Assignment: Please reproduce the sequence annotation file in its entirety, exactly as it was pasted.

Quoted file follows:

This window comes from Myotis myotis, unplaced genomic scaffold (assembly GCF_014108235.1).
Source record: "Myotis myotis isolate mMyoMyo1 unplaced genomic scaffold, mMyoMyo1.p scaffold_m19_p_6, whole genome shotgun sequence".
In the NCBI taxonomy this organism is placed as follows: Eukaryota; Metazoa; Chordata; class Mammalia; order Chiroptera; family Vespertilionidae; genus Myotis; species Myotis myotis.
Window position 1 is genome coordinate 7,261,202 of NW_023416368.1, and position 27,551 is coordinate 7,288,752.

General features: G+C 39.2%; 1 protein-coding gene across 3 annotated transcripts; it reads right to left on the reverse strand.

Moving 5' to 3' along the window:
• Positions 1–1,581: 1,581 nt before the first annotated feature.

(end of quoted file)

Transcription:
This window comes from Myotis myotis, unplaced genomic scaffold (assembly GCF_014108235.1).
Source record: "Myotis myotis isolate mMyoMyo1 unplaced genomic scaffold, mMyoMyo1.p scaffold_m19_p_6, whole genome shotgun sequence".
In the NCBI taxonomy this organism is placed as follows: Eukaryota; Metazoa; Chordata; class Mammalia; order Chiroptera; family Vespertilionidae; genus Myotis; species Myotis myotis.
Window position 1 is genome coordinate 7,261,202 of NW_023416368.1, and position 27,551 is coordinate 7,288,752.

General features: G+C 39.2%; 1 protein-coding gene across 3 annotated transcripts; it reads right to left on the reverse strand.

Moving 5' to 3' along the window:
• Positions 1–1,581: 1,581 nt before the first annotated feature.